“Within demand planning and forecasting, there is nothing more important than forecast accuracy. The success of any plan greatly depends on it.”
–Chaman L. Jain, St. John’s University
We couldn’t agree more. Yet all too often, companies are satisfied with the status quo when it comes to forecast error – seeing it as an inevitable burden businesses must carry. And while that may have been the case decades ago, it’s simply not true anymore. In fact, Jeff Bodenstab, vice president of marketing for supply chain planning platform ToolsGroup, visualizes the steady evolution of forecast accuracy. From simple guesswork to now leveraging technological advancements like machine learning, forecast accuracy can be improved – and significantly.
Despite these improvements, both Jeff’s article and the Institute of Business Forecasting and Planning’s (IBF) Benchmarking Forecasting Errors report detail the difficulties businesses have in improving forecast accuracy at the granular level. While aggregate forecasts in IBF’s study had an average error rate between 10.4% and 15%, those at the SKU level were between a staggering 27% to 37.7%. However, it’s these granular forecasts that have the greatest business impact – ensuring that the right products are in the right place at the right time at the right price and with staffing to support these needs. When SKU-level forecasts improve, overall forecasting accuracy will naturally follow suit, helping companies maximize profits and satisfy shareholders and boards.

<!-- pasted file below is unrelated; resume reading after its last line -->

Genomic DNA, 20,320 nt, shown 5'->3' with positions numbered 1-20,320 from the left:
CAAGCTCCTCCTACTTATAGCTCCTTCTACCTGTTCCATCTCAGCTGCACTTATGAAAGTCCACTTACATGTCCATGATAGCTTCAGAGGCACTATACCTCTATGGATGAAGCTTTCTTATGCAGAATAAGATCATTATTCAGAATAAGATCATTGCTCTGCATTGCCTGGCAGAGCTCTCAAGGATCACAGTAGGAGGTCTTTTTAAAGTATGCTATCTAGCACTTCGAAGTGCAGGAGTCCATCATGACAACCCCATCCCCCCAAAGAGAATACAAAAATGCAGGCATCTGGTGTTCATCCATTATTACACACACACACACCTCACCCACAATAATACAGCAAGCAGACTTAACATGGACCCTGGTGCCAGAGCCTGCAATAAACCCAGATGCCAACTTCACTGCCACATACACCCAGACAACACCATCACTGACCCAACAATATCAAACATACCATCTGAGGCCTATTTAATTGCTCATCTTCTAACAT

So exactly how can companies improve forecast accuracy? As IBF suggests, it’s important to first know how your forecasts are currently faring – at corporate, category, SKU and geographical levels – as well as how you are doing against your industry as a whole. (See IBF’s report for specific benchmarks for Consumer Products and Food & Beverage). Only then will you be able to measure both your current opportunities and your future results.
Then, it’s time to take a hard look at how forecasts are currently built. Here are a few questions to consider:
- Are you looking beyond historical performance in your forecasts?
- Is seasonality considered?
- Has any room for bias and “gut feel” been eliminated?
- Do you know which external factors – like gas prices, currency rates, consumer sentiment, real estate trends, etc. – affect your performance?
- Are you incorporating the leading indicators for your industry and business?
- Are you using the power of machine learning and predictive analytics to constantly improve your forecasting efforts?
If you answered no to any of these questions, it’s time for a change. In today’s volatile economy, historic forecast accuracy benchmarks are simply unacceptable. Contact us to learn how we’re changing the model.